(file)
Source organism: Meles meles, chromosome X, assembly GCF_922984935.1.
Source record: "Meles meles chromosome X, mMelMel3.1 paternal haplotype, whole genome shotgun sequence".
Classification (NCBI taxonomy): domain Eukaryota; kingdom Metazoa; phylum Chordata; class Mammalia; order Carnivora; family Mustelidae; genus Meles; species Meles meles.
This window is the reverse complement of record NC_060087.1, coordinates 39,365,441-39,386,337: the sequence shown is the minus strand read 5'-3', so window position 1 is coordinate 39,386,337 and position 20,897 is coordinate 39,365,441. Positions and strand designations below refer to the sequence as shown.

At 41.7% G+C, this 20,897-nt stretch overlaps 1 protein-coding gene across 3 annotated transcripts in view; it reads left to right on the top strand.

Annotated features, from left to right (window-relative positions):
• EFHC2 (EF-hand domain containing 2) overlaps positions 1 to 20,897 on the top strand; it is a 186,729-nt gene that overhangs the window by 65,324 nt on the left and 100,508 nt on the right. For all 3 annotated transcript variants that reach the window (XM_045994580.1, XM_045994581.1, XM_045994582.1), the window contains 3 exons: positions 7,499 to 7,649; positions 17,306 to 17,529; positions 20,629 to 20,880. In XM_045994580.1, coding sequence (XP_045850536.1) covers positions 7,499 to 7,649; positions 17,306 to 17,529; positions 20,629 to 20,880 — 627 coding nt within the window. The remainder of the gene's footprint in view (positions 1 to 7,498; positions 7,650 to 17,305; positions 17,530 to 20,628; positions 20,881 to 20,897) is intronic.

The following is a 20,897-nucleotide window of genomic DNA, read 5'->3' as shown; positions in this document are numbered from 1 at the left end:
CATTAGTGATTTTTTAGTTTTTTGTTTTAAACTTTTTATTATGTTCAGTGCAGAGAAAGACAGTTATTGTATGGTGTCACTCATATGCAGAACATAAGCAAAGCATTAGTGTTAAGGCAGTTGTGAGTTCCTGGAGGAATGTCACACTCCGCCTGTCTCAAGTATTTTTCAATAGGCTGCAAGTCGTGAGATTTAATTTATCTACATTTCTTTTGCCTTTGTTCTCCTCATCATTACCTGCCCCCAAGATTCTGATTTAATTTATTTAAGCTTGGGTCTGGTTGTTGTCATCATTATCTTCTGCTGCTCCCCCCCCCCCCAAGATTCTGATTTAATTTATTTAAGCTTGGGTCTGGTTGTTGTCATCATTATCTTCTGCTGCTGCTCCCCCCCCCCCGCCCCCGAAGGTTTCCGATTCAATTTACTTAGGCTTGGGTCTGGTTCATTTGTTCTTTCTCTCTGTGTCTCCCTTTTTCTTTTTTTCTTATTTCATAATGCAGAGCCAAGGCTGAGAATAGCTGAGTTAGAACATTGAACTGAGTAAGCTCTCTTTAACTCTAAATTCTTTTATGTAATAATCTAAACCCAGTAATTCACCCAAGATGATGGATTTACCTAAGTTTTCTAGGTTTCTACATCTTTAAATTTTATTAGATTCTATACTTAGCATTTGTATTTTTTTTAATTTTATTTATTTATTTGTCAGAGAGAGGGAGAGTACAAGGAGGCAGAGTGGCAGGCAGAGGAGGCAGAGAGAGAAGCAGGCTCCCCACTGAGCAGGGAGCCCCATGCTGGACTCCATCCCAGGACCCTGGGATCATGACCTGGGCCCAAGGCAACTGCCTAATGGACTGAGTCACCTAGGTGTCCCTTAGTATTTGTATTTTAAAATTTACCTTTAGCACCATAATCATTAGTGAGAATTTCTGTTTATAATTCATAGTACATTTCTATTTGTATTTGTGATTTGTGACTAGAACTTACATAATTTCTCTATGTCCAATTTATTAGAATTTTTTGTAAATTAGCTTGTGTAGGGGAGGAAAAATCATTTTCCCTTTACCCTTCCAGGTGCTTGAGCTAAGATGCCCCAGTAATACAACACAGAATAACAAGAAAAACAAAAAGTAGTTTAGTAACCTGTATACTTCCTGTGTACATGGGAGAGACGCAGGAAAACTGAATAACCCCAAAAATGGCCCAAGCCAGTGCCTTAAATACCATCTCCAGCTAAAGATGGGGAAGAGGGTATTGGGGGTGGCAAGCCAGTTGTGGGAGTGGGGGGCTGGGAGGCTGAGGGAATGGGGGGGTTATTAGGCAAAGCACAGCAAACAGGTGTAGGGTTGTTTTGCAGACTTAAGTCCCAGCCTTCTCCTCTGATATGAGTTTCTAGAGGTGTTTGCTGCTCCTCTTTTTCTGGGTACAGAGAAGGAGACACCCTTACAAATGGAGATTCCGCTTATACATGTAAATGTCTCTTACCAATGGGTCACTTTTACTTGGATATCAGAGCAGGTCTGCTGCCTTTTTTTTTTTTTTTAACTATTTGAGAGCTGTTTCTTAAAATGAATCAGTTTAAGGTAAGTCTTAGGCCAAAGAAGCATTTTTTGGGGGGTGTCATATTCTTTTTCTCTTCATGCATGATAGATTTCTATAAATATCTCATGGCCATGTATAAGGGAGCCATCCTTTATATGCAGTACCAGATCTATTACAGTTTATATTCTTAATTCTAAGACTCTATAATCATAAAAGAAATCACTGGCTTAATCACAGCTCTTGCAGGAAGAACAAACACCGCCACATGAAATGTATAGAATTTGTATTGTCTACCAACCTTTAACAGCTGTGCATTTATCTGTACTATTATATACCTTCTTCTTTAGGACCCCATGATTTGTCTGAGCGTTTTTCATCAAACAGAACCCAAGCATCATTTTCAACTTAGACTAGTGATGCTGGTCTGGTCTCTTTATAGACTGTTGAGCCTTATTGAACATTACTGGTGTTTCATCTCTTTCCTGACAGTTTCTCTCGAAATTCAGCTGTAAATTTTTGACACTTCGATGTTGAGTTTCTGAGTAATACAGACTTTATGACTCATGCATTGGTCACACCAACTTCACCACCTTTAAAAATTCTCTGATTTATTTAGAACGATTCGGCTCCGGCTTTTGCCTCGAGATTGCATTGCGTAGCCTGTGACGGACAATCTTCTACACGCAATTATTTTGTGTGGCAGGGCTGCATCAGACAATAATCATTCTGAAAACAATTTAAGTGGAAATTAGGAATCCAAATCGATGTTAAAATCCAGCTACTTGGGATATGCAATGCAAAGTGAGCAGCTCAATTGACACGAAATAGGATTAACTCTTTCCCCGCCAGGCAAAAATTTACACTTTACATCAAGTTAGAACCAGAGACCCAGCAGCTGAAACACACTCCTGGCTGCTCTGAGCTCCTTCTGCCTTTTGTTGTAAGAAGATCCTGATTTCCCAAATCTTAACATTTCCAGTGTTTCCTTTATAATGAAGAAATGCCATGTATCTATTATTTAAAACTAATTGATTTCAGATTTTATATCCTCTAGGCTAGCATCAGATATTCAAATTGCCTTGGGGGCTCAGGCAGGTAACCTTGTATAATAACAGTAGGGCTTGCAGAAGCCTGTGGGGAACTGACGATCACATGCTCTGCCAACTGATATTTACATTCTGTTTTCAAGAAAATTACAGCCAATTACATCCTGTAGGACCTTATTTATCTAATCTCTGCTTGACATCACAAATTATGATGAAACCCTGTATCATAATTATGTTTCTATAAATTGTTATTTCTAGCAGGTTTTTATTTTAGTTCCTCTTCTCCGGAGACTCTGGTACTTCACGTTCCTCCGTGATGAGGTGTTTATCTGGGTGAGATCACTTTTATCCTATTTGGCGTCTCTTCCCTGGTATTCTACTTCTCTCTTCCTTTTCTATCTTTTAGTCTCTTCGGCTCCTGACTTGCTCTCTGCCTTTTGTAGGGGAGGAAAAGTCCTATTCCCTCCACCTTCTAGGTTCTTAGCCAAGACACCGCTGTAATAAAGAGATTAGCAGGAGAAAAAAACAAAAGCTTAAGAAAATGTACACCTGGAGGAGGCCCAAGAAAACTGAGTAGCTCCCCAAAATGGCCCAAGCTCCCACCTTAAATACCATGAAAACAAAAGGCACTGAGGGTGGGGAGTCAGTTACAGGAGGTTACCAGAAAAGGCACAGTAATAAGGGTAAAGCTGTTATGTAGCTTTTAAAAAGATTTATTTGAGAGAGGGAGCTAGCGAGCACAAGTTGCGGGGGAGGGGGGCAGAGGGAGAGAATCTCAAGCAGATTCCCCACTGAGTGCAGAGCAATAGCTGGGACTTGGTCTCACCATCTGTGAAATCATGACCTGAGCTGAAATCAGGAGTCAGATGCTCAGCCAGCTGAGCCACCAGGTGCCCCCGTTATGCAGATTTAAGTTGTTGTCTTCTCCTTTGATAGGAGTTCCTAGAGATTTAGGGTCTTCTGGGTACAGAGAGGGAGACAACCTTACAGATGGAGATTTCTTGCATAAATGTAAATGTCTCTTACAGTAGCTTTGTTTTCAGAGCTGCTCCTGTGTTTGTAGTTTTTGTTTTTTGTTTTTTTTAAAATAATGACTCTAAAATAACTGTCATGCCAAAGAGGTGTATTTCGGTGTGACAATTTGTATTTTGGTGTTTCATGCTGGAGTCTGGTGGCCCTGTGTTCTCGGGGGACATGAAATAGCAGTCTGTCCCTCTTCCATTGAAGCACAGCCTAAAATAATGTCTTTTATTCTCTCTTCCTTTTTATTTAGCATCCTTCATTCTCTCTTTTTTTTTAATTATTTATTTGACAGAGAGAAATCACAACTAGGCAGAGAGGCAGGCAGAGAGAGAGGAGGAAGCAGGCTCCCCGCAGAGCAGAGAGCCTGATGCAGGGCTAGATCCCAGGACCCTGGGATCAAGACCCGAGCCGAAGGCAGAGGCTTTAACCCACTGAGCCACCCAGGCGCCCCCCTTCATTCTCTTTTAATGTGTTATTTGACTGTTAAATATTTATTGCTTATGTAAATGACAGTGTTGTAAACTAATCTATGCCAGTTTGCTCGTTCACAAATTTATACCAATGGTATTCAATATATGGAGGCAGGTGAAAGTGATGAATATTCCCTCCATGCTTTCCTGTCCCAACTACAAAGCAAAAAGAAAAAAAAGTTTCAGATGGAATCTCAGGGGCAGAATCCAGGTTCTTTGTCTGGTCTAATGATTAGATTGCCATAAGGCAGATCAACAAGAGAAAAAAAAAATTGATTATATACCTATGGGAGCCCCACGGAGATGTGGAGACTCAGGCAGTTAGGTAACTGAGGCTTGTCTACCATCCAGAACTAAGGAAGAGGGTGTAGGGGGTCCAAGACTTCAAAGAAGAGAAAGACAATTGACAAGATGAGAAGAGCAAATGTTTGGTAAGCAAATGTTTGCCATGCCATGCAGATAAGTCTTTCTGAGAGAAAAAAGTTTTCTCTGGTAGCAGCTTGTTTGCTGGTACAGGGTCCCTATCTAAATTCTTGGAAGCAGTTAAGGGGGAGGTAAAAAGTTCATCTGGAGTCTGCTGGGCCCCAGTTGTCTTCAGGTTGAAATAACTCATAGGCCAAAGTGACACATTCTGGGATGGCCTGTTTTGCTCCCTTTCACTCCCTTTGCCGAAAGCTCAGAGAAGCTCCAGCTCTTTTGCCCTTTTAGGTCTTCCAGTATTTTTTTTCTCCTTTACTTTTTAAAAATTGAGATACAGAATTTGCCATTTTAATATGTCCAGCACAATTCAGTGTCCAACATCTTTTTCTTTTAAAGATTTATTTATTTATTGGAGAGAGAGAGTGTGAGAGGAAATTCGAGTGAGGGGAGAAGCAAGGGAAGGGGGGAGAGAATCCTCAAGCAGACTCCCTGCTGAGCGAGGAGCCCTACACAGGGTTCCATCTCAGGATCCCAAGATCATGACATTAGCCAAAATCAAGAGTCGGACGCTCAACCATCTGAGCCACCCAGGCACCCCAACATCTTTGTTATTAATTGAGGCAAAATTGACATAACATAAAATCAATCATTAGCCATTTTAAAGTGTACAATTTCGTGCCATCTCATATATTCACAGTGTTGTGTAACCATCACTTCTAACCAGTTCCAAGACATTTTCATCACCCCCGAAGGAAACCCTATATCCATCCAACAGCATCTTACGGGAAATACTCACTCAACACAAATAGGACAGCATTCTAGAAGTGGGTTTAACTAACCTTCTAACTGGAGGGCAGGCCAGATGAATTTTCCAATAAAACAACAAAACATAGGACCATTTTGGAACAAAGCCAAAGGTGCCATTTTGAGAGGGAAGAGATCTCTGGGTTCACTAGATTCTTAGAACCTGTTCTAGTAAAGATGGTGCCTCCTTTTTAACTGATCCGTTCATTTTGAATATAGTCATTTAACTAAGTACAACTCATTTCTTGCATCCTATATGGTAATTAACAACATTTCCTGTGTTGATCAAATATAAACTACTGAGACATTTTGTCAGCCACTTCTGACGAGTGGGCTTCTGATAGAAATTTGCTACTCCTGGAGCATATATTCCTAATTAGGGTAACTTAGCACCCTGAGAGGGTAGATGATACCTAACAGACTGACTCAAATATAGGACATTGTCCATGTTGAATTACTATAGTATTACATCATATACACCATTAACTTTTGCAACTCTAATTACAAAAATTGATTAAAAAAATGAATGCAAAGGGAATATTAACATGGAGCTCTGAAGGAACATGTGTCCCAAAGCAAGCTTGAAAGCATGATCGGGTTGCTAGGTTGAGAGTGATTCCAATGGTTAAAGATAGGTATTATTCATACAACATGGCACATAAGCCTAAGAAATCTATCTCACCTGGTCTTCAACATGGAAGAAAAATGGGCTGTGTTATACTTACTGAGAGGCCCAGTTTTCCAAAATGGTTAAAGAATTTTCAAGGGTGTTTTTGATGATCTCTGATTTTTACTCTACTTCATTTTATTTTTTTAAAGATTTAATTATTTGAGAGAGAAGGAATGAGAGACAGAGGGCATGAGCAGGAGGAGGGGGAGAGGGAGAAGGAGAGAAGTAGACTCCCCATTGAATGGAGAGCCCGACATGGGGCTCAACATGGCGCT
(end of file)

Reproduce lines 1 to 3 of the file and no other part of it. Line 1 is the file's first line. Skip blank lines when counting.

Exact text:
Source organism: Meles meles, chromosome X, assembly GCF_922984935.1.
Source record: "Meles meles chromosome X, mMelMel3.1 paternal haplotype, whole genome shotgun sequence".
Classification (NCBI taxonomy): domain Eukaryota; kingdom Metazoa; phylum Chordata; class Mammalia; order Carnivora; family Mustelidae; genus Meles; species Meles meles.